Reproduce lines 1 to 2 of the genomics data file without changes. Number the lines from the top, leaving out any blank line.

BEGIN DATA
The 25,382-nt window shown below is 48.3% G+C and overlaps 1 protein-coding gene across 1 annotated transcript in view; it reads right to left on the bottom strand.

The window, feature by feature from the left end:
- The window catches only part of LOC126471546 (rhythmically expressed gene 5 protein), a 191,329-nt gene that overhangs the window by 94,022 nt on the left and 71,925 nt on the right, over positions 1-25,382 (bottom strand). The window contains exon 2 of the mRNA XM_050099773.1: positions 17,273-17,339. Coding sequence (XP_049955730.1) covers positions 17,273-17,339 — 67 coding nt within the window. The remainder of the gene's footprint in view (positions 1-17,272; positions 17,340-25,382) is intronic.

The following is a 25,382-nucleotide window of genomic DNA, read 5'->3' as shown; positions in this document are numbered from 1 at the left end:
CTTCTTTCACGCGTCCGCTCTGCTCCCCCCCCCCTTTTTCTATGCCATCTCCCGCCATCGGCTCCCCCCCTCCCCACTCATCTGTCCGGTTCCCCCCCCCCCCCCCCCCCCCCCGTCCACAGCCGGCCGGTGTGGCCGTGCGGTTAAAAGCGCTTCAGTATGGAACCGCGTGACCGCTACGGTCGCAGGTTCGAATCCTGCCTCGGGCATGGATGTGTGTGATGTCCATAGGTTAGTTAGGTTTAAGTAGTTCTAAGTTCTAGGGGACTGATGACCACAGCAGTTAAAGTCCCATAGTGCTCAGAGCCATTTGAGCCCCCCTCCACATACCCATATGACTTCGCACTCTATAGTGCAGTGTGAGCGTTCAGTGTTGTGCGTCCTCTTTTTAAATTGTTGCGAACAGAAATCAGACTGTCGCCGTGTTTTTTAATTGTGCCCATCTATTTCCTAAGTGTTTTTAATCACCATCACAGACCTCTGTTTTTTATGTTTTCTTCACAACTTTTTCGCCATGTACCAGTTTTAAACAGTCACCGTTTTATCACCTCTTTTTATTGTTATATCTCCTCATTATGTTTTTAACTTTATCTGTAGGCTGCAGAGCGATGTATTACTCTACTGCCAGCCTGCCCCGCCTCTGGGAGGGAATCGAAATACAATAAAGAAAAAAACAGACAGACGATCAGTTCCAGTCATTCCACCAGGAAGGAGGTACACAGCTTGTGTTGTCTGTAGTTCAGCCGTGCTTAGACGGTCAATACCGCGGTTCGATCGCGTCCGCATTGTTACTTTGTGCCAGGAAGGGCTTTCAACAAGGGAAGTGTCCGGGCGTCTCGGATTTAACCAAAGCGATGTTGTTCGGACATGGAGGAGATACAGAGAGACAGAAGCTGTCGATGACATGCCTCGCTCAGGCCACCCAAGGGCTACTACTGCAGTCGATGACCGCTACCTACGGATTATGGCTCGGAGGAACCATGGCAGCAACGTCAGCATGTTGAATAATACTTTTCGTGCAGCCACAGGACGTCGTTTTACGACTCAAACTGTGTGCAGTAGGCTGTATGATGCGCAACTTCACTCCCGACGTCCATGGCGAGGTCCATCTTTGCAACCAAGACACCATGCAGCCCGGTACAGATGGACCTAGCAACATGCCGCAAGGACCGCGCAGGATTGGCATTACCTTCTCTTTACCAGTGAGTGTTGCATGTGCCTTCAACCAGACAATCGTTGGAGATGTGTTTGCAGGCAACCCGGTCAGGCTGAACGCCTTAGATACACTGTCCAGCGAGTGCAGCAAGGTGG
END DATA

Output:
The 25,382-nt window shown below is 48.3% G+C and overlaps 1 protein-coding gene across 1 annotated transcript in view; it reads right to left on the bottom strand.

The window, feature by feature from the left end: